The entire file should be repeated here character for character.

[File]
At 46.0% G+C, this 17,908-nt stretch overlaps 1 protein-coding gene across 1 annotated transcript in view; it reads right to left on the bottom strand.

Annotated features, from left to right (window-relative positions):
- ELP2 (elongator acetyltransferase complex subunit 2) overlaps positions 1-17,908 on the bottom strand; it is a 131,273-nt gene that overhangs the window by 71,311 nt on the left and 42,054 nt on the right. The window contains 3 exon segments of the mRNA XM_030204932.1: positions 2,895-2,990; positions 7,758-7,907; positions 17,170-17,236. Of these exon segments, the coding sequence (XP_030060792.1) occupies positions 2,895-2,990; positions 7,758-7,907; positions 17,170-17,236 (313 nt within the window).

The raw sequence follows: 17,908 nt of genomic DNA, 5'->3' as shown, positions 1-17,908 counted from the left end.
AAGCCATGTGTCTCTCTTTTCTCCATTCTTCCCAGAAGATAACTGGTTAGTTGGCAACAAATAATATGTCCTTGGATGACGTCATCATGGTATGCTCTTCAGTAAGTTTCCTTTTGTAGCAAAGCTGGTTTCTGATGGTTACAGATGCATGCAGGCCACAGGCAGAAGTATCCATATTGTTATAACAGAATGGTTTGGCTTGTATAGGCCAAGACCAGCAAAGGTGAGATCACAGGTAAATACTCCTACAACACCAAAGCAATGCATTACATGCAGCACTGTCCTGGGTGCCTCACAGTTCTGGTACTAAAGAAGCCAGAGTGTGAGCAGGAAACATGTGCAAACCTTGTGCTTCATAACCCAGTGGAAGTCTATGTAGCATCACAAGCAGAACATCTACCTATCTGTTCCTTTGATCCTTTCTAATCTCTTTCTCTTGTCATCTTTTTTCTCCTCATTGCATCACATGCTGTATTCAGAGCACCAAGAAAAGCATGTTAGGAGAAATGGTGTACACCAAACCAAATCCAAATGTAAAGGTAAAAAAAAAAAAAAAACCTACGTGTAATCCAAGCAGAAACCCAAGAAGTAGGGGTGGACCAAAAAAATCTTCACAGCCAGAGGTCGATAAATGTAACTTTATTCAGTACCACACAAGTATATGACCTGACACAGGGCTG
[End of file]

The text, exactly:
At 46.0% G+C, this 17,908-nt stretch overlaps 1 protein-coding gene across 1 annotated transcript in view; it reads right to left on the bottom strand.

Annotated features, from left to right (window-relative positions):
- ELP2 (elongator acetyltransferase complex subunit 2) overlaps positions 1-17,908 on the bottom strand; it is a 131,273-nt gene that overhangs the window by 71,311 nt on the left and 42,054 nt on the right. The window contains 3 exon segments of the mRNA XM_030204932.1: positions 2,895-2,990; positions 7,758-7,907; positions 17,170-17,236. Of these exon segments, the coding sequence (XP_030060792.1) occupies positions 2,895-2,990; positions 7,758-7,907; positions 17,170-17,236 (313 nt within the window).

The raw sequence follows: 17,908 nt of genomic DNA, 5'->3' as shown, positions 1-17,908 counted from the left end.
AAGCCATGTGTCTCTCTTTTCTCCATTCTTCCCAGAAGATAACTGGTTAGTTGGCAACAAATAATATGTCCTTGGATGACGTCATCATGGTATGCTCTTCAGTAAGTTTCCTTTTGTAGCAAAGCTGGTTTCTGATGGTTACAGATGCATGCAGGCCACAGGCAGAAGTATCCATATTGTTATAACAGAATGGTTTGGCTTGTATAGGCCAAGACCAGCAAAGGTGAGATCACAGGTAAATACTCCTACAACACCAAAGCAATGCATTACATGCAGCACTGTCCTGGGTGCCTCACAGTTCTGGTACTAAAGAAGCCAGAGTGTGAGCAGGAAACATGTGCAAACCTTGTGCTTCATAACCCAGTGGAAGTCTATGTAGCATCACAAGCAGAACATCTACCTATCTGTTCCTTTGATCCTTTCTAATCTCTTTCTCTTGTCATCTTTTTTCTCCTCATTGCATCACATGCTGTATTCAGAGCACCAAGAAAAGCATGTTAGGAGAAATGGTGTACACCAAACCAAATCCAAATGTAAAGGTAAAAAAAAAAAAAAAACCTACGTGTAATCCAAGCAGAAACCCAAGAAGTAGGGGTGGACCAAAAAAATCTTCACAGCCAGAGGTCGATAAATGTAACTTTATTCAGTACCACACAAGTATATGACCTGACACAGGGCTG